“It’s really given me the opportunity to grow market share in a big way,” he said, adding that Bond also allows him to work on open listings.

The company’s  exclusive listings include a five-story, mixed-use walk-up at 33 Canal Street priced at $4.35 million, and 73 Thompson Street, a 22-unit apartment building with  a commercial tenant, priced at $8.25 million.

Gerage has two deals in contract, he said: a $5.5 million listing in Hells Kitchen and a $3 million building in Kips Bay.

He said while higher-end building sales are suffering, the market for small mixed-use buildings seems healthy.

“I’d be very happy to develop a niche market in small buildings,” he said.


Related Articles

arrow_forward_ios
As widespread protests sweep the country, the real estate industry reflects on its decades-long support of the NYPD (Photo illustration by Alexis Manrodt for The Real Deal, Getty, iStock)

As Black Lives Matter protests rage on, NY real estate bleeds blue

As Black Lives Matter protests rage on, NY real estate bleeds blue
Mayor Bill de Blasio and Gov. Andrew Cuomo (Getty, Paul Dilakian)

Despite looting, NYC reopening on track: Cuomo

Despite looting, NYC reopening on track: Cuomo
(Photos by Sylvia Varnham O'Regan, Getty)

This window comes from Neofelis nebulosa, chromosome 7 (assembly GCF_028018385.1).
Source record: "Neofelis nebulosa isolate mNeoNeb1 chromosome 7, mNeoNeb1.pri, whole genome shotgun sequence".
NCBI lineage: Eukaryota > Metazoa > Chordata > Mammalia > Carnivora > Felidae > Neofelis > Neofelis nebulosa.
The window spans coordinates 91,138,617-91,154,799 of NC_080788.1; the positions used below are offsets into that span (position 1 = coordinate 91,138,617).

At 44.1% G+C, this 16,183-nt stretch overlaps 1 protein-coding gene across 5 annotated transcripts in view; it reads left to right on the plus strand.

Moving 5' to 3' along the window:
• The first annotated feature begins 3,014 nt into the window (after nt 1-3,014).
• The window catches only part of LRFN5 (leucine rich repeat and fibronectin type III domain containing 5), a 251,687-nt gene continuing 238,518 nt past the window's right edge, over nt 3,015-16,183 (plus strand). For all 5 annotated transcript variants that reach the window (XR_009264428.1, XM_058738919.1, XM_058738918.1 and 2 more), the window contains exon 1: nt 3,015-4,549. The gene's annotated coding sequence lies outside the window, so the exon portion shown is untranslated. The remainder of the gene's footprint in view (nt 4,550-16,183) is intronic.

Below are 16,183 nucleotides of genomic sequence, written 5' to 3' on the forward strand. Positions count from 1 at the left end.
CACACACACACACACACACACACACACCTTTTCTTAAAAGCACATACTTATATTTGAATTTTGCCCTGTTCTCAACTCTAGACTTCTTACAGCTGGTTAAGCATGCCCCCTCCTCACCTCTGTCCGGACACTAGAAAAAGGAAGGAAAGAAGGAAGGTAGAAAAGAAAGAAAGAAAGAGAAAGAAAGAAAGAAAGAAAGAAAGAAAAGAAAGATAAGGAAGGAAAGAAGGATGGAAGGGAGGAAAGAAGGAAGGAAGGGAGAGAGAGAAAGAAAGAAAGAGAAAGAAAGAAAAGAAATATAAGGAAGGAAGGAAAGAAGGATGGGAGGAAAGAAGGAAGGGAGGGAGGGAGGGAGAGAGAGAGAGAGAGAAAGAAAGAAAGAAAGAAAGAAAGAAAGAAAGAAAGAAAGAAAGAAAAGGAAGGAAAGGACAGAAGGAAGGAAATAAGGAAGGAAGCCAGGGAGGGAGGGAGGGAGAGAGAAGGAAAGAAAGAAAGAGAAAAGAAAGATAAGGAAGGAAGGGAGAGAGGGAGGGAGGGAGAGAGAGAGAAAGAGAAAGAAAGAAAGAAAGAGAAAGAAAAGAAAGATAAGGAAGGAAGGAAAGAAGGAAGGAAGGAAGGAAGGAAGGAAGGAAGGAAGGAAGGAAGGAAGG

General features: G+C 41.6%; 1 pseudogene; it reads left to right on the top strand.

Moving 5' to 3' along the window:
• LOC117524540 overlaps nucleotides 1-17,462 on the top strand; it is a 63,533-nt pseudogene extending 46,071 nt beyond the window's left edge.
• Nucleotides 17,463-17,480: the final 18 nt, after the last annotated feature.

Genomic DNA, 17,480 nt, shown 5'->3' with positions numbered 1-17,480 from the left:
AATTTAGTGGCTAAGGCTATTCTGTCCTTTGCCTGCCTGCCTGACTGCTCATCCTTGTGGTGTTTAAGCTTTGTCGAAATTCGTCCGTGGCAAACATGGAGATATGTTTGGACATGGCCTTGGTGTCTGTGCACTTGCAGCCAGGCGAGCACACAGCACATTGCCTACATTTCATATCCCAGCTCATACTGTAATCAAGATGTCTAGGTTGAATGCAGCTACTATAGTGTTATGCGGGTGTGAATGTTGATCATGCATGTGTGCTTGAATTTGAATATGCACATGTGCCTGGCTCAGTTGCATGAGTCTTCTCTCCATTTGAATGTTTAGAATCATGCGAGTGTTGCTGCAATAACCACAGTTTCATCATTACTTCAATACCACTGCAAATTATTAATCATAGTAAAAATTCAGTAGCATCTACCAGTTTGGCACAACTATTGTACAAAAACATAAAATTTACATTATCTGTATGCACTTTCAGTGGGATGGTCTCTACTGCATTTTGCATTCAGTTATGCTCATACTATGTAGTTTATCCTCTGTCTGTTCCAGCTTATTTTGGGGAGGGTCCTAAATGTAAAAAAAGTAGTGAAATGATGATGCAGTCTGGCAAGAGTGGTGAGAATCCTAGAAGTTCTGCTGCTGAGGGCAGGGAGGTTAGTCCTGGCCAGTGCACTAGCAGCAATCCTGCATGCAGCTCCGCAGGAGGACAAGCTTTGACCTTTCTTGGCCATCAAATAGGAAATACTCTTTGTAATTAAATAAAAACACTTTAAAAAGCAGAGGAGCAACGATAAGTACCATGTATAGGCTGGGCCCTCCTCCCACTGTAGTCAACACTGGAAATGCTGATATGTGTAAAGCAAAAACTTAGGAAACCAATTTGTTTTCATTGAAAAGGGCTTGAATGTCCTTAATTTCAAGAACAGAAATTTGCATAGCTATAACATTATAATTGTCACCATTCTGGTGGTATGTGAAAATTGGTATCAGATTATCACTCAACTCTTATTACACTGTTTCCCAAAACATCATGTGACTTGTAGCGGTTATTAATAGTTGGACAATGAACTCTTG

After looting, BIDs reverse guidance on boarding up stores

After looting, BIDs reverse guidance on boarding up stores
“5 years ago, people would say, what’s a TikTok?” Bill Rudin on why NYC’s office market may be more resilient than you think

“5 years ago, people would say, what’s a TikTok?” Bill Rudin on why NYC’s office market may be more resilient than you think

“5 years ago, people would say, what’s a TikTok?” Bill Rudin on why NYC’s office market may be more resilient than you think
Clockwise from bottom left: Robert Reffkin of Compass, John Gomes, Scott Rechler of RXR Realty, Rich Barton of Zillow, Gary Keller of Keller Williams and Don Peebles of The Peebles Corporation (Getty)

“America is in crisis:” Real estate leaders address George Floyd protests

“America is in crisis:” Real estate leaders address George Floyd protests
A mass timber project in Cleveland is now under construction and could be the nation’s tallest when completed. Harbor Bay Real Estate Advisors’ Intro development will rise nine stories with 298 residential units (Credit: Harbor Bay Real Estate Advisors)

Mass timber project in Cleveland could be nation’s tallest

Mass timber project in Cleveland could be nation’s tallest
Joy Construction’s Eli Weiss (left), Maddd Equities’ Jorge Madruga (top), and Drew Katz with 20 Bruckner Boulevard in the Bronx (Getty; Google Maps)

“Dream” comes true for long-vacant Bronx ice house

“Dream” comes true for long-vacant Bronx ice house
“We’re not in the business of land-grabbing:” Hana CEO on the future of flex space

“We’re not in the business of land-grabbing:” Hana CEO on the future of flex space

“We’re not in the business of land-grabbing:” Hana CEO on the future of flex space
arrow_forward_ios

The Deal's newsletters give you the latest scoops, fresh headlines, marketing data, and things to know within the industry.

Loading...